The FAA pushed back on the company's timeline for bringing the aircraft back into the sky after two deadly crashes.
Man from refugee camp develops video game in search of peace
Thu, 12 Dec 2019 18:57:28 -0500
Lual Mayen, now 25, escaped northern Uganda and developed Salaam, a game that focuses on survival and fleeing violence.
2020 Daily Trail Markers: CBS News to co-host debate in South Carolina
Thu, 12 Dec 2019 18:24:39 -0500
The debate is one of four announced for 2020 by the Democratic National Committee in the early-voting states.
Home Depot CEO blames opioids for warehouse thefts
Thu, 12 Dec 2019 18:12:29 -0500
Retailer is working with law enforcement to stop what it calls a recent surge in stolen products.
Last teen who escaped from Nashville detention facility captured
Thu, 12 Dec 2019 18:06:25 -0500
The other three teens who escaped alongside 17-year-old Brandon Caruthers were apprehended earlier this month
CBS Top News Stories
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Trump executive order on anti-Semitism stirs confusion
Wed, 11 Dec 2019 19:15:01 -0500
Trump executive order on anti-Semitism stirs confusionInitial reports of the president’s plans to expand protections against anti-Semitism on campus prompted fear and confusion among many American Jews.
AOC explains why she won't go on Fox News: 'Unmitigated racism'
Wed, 11 Dec 2019 15:38:28 -0500
AOC explains why she won't go on Fox News: 'Unmitigated racism'Rep. Alexandria Ocasio-Cortez, D-N.Y., lashed out at Fox News hours after host Tucker Carlson and a guest had criticized her climate policy proposals, while suggesting her district is “dirty” due to its immigrant population. 
Yes, China's New Submarine-Launched Nuclear Missiles Could Destroy America
Thu, 12 Dec 2019 10:00:00 -0500
Yes, China's New Submarine-Launched Nuclear Missiles Could Destroy AmericaBut that's why we have M.A.D.
Newly discovered Indonesian cave painting could be the world's oldest figurative artwork
Thu, 12 Dec 2019 09:37:54 -0500
Newly discovered Indonesian cave painting could be the world's oldest figurative artworkAn Indonesian cave painting that depicts a prehistoric hunting scene could be the world's oldest figurative artwork, dating back nearly 44,000 years, a discovery that points to an advanced artistic culture, according to new research.Spotted two years ago on the island of Sulawesi, the 13-foot-wide painting features wild animals being chased by half-human hunters wielding what appear to be spears and ropes, said the study published in the journal Nature on Wednesday.
Texas inmate executed for killing prison supervisor in 2003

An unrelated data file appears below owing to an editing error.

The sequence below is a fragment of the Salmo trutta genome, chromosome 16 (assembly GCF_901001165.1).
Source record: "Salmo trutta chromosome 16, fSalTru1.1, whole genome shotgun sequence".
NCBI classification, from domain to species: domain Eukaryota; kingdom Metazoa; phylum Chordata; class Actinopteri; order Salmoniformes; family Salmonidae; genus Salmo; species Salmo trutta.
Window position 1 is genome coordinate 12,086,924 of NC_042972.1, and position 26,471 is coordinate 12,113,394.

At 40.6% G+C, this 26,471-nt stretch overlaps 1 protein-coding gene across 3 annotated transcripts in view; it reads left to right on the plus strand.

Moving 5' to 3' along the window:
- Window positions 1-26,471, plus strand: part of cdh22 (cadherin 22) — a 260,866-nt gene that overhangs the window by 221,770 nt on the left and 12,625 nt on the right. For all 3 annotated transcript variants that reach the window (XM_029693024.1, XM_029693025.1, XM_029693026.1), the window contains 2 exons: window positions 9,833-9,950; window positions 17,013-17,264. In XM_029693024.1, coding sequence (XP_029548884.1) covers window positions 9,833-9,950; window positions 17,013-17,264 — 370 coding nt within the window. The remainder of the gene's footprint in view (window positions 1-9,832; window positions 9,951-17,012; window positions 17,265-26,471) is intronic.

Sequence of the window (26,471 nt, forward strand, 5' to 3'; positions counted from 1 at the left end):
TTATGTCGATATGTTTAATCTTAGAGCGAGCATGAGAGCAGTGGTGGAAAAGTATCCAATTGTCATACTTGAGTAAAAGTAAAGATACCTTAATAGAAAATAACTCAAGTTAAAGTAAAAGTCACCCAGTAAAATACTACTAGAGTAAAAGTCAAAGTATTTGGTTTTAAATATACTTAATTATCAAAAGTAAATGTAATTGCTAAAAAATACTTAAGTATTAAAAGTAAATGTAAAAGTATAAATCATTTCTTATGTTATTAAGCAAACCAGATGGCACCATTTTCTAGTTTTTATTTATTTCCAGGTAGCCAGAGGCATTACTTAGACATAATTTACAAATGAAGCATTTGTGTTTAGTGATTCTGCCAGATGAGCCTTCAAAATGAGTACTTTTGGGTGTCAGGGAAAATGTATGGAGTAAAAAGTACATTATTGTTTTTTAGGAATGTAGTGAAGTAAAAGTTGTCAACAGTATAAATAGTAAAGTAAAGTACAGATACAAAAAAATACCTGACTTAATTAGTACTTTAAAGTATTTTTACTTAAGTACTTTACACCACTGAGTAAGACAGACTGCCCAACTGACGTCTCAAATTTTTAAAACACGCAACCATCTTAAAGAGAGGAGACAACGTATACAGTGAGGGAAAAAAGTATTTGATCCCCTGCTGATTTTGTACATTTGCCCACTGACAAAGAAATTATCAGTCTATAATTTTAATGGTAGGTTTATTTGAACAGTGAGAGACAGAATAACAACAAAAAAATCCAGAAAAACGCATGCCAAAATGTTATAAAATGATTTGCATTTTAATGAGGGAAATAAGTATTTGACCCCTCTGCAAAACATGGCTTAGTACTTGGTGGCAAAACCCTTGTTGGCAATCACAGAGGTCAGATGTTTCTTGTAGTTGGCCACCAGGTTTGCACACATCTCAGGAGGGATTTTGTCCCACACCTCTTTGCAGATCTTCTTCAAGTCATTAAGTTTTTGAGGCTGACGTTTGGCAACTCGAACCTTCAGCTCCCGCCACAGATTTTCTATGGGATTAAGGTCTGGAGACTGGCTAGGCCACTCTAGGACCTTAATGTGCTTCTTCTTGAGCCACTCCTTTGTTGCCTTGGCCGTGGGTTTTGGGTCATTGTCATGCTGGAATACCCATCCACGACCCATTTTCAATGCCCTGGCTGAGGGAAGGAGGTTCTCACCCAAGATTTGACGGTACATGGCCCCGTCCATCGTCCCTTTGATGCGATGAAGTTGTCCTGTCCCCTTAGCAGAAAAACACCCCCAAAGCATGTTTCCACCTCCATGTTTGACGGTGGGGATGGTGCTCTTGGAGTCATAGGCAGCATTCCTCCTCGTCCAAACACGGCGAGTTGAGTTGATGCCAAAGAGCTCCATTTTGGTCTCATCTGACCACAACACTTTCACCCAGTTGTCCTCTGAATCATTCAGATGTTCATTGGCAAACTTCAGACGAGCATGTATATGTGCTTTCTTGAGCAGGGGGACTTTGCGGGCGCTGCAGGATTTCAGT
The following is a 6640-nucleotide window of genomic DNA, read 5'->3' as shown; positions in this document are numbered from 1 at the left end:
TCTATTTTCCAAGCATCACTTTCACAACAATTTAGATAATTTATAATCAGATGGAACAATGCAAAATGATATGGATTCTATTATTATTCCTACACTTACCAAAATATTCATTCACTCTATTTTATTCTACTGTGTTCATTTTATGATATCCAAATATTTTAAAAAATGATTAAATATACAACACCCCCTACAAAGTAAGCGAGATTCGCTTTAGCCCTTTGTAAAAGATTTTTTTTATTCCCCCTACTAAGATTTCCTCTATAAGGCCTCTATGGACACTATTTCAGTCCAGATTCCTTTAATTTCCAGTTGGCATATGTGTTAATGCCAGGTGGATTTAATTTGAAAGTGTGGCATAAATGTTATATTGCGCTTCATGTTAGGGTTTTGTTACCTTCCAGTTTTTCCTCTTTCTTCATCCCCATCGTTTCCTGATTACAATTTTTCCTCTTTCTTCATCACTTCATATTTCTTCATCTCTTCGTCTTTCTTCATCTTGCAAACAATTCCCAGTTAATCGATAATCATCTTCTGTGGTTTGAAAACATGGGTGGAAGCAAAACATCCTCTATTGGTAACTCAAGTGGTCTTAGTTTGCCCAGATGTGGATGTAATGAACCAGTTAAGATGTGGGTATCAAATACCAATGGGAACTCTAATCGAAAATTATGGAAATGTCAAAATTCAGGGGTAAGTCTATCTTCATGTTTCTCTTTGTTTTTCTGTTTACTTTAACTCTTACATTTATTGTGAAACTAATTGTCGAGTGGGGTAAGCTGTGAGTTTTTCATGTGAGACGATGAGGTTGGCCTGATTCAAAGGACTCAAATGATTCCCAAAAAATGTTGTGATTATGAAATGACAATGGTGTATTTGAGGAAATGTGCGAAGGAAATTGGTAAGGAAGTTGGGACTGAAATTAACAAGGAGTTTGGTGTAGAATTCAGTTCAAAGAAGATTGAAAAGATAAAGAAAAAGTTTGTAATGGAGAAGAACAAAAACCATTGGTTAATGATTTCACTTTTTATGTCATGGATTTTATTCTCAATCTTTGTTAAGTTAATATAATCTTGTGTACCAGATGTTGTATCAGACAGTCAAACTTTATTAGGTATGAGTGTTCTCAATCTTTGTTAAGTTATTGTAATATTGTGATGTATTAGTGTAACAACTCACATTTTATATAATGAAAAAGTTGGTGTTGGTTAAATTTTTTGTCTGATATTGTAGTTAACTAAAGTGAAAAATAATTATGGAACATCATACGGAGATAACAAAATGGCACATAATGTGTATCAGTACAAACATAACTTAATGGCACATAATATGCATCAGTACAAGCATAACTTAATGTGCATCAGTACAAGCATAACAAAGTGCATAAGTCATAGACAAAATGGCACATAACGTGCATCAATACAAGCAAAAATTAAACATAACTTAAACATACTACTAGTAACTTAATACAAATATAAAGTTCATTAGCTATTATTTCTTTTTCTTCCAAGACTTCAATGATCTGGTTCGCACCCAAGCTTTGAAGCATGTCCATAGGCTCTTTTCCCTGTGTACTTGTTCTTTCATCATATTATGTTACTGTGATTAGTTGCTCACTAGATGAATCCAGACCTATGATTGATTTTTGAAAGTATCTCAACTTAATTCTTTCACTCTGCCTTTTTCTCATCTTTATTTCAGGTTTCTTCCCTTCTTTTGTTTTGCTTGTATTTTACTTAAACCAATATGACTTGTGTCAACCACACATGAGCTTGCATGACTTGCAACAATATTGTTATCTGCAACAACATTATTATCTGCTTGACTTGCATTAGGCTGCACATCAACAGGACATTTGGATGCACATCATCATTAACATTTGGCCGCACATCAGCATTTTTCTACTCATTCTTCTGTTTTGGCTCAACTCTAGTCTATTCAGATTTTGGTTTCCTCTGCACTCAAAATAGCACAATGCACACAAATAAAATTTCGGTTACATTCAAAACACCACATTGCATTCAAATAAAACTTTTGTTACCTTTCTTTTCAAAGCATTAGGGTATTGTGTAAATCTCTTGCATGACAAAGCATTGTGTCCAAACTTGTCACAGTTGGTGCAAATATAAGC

Wed, 11 Dec 2019 00:03:58 -0500
Texas inmate executed for killing prison supervisor in 2003A Texas inmate was executed by lethal injection Wednesday evening for killing a supervisor at a state prison shoe factory in Amarillo nearly 17 years ago. Travis Runnels, 46, was convicted of slashing the throat of 38-year-old Stanley Wiley on Jan. 29, 2003. Runnels was executed at the state penitentiary in Huntsville.
Germany contradicts Russia over Georgian murdered in Berlin
Wed, 11 Dec 2019 07:51:07 -0500
Germany contradicts Russia over Georgian murdered in BerlinGermany contradicted Russian President Vladimir Putin on Wednesday, saying it was not aware Russia had requested the extradition of a Georgian man who was murdered in Berlin in August. In an escalation in already tense relations, Germany last week expelled two employees at the Russian embassy in Berlin, saying Moscow was not cooperating sufficiently in the investigation into the murder. Putin described the victim on Monday as a "cruel and blood-thirsty person" who had fought on the side of anti-Moscow separatists in Russia's mainly Muslim north Caucasus region, and said Moscow's requests for his extradition had not been heeded.
How an Obscure Part of the Paris Climate Agreement Could Cut Twice as Many Carbon Emissions — Or Become a 'Massive Loophole' for Polluters
Thu, 12 Dec 2019 12:43:41 -0500
How an Obscure Part of the Paris Climate Agreement Could Cut Twice as Many Carbon Emissions — Or Become a 'Massive Loophole' for PollutersAn obscure part of the Paris Climate Agreement could cut more carbon emissions — or make them worse. Here's what you need to know about controversial carbon markets.
Saudi Family of Pensacola Gunman: 'Even We Don't Know the Truth' of Motive